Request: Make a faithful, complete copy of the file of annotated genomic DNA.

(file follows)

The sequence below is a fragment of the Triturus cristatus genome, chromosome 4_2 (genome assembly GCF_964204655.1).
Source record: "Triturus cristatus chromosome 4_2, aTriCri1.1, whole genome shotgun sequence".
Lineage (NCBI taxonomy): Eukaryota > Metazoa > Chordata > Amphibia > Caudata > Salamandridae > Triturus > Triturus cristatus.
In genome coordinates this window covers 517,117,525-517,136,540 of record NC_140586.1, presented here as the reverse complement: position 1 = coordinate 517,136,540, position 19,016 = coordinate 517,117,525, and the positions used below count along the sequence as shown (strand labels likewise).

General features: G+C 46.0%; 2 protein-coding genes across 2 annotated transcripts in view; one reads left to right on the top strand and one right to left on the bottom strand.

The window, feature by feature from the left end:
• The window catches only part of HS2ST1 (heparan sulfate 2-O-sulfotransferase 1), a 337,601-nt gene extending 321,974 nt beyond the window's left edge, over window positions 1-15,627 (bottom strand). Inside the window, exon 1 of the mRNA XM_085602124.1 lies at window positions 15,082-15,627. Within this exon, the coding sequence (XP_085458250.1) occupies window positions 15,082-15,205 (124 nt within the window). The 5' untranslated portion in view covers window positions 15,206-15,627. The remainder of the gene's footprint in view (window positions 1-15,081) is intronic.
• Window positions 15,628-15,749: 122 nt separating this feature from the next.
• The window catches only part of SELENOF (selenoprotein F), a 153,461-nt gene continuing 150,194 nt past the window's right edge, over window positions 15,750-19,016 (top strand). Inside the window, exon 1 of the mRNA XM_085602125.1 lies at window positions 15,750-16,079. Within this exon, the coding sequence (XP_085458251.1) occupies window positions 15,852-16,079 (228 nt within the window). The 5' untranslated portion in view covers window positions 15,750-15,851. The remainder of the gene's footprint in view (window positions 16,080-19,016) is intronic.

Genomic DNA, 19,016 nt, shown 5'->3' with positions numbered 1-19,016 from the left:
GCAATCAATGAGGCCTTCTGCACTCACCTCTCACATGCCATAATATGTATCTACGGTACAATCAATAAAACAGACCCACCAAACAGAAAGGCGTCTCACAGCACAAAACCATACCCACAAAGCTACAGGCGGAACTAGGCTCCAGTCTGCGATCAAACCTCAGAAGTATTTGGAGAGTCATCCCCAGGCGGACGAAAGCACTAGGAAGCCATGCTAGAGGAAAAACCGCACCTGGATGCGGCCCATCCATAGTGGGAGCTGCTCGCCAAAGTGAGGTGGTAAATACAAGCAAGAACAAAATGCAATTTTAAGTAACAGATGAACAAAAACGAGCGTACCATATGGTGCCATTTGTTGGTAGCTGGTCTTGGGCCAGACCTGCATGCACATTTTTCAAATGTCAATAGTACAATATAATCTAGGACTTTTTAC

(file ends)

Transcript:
The sequence below is a fragment of the Triturus cristatus genome, chromosome 4_2 (genome assembly GCF_964204655.1).
Source record: "Triturus cristatus chromosome 4_2, aTriCri1.1, whole genome shotgun sequence".
Lineage (NCBI taxonomy): Eukaryota > Metazoa > Chordata > Amphibia > Caudata > Salamandridae > Triturus > Triturus cristatus.
In genome coordinates this window covers 517,117,525-517,136,540 of record NC_140586.1, presented here as the reverse complement: position 1 = coordinate 517,136,540, position 19,016 = coordinate 517,117,525, and the positions used below count along the sequence as shown (strand labels likewise).

General features: G+C 46.0%; 2 protein-coding genes across 2 annotated transcripts in view; one reads left to right on the top strand and one right to left on the bottom strand.

The window, feature by feature from the left end:
• The window catches only part of HS2ST1 (heparan sulfate 2-O-sulfotransferase 1), a 337,601-nt gene extending 321,974 nt beyond the window's left edge, over window positions 1-15,627 (bottom strand). Inside the window, exon 1 of the mRNA XM_085602124.1 lies at window positions 15,082-15,627. Within this exon, the coding sequence (XP_085458250.1) occupies window positions 15,082-15,205 (124 nt within the window). The 5' untranslated portion in view covers window positions 15,206-15,627. The remainder of the gene's footprint in view (window positions 1-15,081) is intronic.
• Window positions 15,628-15,749: 122 nt separating this feature from the next.
• The window catches only part of SELENOF (selenoprotein F), a 153,461-nt gene continuing 150,194 nt past the window's right edge, over window positions 15,750-19,016 (top strand). Inside the window, exon 1 of the mRNA XM_085602125.1 lies at window positions 15,750-16,079. Within this exon, the coding sequence (XP_085458251.1) occupies window positions 15,852-16,079 (228 nt within the window). The 5' untranslated portion in view covers window positions 15,750-15,851. The remainder of the gene's footprint in view (window positions 16,080-19,016) is intronic.

Genomic DNA, 19,016 nt, shown 5'->3' with positions numbered 1-19,016 from the left:
GCAATCAATGAGGCCTTCTGCACTCACCTCTCACATGCCATAATATGTATCTACGGTACAATCAATAAAACAGACCCACCAAACAGAAAGGCGTCTCACAGCACAAAACCATACCCACAAAGCTACAGGCGGAACTAGGCTCCAGTCTGCGATCAAACCTCAGAAGTATTTGGAGAGTCATCCCCAGGCGGACGAAAGCACTAGGAAGCCATGCTAGAGGAAAAACCGCACCTGGATGCGGCCCATCCATAGTGGGAGCTGCTCGCCAAAGTGAGGTGGTAAATACAAGCAAGAACAAAATGCAATTTTAAGTAACAGATGAACAAAAACGAGCGTACCATATGGTGCCATTTGTTGGTAGCTGGTCTTGGGCCAGACCTGCATGCACATTTTTCAAATGTCAATAGTACAATATAATCTAGGACTTTTTAC